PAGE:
The nuclear deal will decide if the US is serious about its oft-repeated pronouncements of making India a big power.
According to sources, the Prime Minister's Office and the ministry of external affairs are finding Indian nuclear scientists tough nuts to crack. Post-July, the scientists were asked to draw up the first list of civil nuclear establishments which would fall under global safeguards and controls so that these facilities can receive imported aromic fuel to run them.
"Some Indian scientists take an elevated position during the debate on separating civil and military nuclear facilities," confided one source. "They behave as if they are talking to US representatives and not Indians! They think only they are capable of guarding India's interests."
Most Indian scientists want equal rights and obligations that US has for its nuclear units. But the US has accepted a cap on fissile material while India is still negotiating this.
Before India accepts the nuclear treaty it would like to increase its stock of fissile material. It is in view of this that India has limitations in asking for more concessions from the US.
According to reliable sources, the Americans rejected India's first list of civilian nuclear entities -- which was handed over by Foreign Secretary Shyam Saran to US Undersecretary of State Nicholas Burns -- because it had an inadequate number of civilian facilities. It clearly fell short of American expectations.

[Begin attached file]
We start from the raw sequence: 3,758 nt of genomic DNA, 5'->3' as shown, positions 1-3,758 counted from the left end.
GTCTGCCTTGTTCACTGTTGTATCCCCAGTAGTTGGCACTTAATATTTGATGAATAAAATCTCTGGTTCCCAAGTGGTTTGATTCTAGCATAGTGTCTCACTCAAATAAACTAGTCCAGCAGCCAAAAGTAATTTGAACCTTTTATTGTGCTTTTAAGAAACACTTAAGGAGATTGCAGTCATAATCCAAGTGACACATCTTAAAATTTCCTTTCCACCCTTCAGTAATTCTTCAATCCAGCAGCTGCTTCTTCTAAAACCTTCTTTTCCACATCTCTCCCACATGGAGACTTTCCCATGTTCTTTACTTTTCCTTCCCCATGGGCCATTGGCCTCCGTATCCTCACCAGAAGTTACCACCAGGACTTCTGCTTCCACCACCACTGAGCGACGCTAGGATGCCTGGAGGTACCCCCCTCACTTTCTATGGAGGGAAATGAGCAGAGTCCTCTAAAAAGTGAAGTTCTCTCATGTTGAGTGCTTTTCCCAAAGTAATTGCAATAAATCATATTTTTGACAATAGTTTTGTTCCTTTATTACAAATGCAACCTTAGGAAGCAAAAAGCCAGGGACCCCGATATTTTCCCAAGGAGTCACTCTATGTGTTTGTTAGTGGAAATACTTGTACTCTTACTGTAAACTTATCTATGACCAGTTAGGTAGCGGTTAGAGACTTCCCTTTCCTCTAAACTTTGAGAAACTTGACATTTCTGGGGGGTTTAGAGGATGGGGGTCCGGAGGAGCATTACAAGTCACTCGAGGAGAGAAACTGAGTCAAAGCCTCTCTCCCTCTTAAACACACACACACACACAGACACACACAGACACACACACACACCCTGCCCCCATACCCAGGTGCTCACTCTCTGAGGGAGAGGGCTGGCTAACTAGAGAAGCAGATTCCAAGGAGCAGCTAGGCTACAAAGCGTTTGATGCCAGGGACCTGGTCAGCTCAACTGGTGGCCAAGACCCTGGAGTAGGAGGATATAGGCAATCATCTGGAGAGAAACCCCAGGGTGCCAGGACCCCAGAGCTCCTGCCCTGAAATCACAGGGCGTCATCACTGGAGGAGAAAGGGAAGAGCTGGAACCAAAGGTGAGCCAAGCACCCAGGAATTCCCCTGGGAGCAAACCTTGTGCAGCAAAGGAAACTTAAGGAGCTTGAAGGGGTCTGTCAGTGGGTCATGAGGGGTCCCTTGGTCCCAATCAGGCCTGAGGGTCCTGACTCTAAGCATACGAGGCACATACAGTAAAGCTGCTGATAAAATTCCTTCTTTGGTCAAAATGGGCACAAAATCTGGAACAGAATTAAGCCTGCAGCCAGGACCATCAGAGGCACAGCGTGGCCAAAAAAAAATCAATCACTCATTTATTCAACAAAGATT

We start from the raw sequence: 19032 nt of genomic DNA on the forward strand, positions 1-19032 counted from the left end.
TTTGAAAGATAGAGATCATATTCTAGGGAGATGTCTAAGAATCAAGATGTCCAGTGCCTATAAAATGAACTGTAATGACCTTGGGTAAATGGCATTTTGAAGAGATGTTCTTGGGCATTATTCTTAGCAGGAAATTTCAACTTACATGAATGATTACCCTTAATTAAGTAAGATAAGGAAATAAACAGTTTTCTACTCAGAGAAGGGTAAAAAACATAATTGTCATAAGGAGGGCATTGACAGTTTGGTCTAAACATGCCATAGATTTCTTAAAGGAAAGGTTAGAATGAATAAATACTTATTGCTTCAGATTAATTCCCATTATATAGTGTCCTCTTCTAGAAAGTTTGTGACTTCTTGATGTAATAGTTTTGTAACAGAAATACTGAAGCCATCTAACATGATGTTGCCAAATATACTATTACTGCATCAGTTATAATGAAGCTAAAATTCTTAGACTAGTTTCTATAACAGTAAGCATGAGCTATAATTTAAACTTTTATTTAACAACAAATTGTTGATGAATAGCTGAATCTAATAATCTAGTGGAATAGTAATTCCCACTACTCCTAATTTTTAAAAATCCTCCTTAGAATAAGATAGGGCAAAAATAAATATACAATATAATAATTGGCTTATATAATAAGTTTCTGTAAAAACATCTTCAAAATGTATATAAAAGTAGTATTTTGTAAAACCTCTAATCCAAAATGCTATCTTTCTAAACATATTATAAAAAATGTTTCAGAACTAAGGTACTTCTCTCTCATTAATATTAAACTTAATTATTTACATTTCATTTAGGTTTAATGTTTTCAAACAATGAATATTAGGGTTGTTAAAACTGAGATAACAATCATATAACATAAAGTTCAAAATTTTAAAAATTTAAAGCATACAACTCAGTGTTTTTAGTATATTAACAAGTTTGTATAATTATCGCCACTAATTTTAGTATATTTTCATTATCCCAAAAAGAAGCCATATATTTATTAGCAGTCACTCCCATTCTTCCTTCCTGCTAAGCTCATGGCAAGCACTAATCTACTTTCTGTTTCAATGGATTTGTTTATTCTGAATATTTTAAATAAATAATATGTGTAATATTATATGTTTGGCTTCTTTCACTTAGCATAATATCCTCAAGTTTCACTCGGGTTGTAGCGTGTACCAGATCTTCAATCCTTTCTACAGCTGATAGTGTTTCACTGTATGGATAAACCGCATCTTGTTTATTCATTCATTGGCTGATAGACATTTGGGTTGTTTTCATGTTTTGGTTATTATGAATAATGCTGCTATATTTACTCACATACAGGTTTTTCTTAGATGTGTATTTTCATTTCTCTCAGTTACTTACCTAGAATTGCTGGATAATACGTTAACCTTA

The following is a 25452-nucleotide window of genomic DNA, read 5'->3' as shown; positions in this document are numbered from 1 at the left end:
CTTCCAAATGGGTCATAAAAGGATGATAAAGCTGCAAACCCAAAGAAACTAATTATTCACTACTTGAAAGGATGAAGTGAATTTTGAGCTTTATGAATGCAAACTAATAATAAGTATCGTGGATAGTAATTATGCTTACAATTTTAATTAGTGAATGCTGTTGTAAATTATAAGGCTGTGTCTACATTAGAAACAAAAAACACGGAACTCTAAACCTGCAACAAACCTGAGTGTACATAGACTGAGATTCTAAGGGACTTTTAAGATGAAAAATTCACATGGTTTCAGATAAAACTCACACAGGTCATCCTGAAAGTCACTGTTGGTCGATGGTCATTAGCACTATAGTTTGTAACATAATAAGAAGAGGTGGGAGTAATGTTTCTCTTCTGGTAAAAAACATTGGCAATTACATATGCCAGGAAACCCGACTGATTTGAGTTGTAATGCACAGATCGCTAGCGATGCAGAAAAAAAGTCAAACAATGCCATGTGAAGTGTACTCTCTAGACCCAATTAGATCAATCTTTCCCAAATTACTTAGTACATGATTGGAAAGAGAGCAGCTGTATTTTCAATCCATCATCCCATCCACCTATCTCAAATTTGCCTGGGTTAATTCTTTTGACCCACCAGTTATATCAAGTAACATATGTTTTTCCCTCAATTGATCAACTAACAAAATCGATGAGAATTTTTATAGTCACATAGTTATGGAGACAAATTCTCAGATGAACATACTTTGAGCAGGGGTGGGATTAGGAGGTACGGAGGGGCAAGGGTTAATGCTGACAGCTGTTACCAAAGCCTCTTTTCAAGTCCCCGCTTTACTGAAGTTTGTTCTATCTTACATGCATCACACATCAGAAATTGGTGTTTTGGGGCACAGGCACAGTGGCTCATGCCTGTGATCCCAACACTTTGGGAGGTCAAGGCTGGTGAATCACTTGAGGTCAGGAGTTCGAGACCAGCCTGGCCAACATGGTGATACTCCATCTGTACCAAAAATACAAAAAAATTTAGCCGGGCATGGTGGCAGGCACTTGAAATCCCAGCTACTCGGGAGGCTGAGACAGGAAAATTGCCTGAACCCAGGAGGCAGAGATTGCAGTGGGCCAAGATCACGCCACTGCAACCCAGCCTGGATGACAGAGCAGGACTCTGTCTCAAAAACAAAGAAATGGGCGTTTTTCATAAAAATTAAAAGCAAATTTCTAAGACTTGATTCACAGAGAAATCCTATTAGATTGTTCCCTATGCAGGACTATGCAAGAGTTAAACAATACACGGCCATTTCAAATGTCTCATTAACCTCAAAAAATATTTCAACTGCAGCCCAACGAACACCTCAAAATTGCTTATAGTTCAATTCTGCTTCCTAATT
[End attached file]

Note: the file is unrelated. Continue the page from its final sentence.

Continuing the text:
The American response then led to considerable debate among nuclear scientists, diplomats and the prime minister's senior officers.
Sources told rediff.com, "Indian scientists are being told that the more units that are kept out of the civilian list, the more they end up using India's valuable uranium reserves. Because once the deal is finalised all undeclared civilian nuclear facilities will not get fuel from the open market or from the safeguarded units."
That means the stock of enriched uranium -- which can be used to make bombs in the future -- will have to be spent creating civilian nuclear energy.
A senior Indian government official also revealed that Dr Singh and his advisers are not accepting everything that the US wants.
After Burns found India's first list inadequate, the US side sent the Indians its wish-list, which had too many expectations. "India too did not accept it. The matters got stuck there. Both teams are now negotiating the second list. Dr Singh will not allow the deal to impact India's strategic nuclear programme because he has given a commitment to Parliament that it will not be capped," the sources said.
According to a source in the India-US working gGroup on the nuclear deal, "No one expects that all India's civilian units will be put under international safeguards."
The US wants to ensure that India abides by International Atomic Energy Agency rules.
In the event both sides are unable to come to terms on the nuclear deal in two weeks, expect some big-ticket announcements from President Bush on space, agriculture, trade and India's ambition for a United Nations Security Council seat.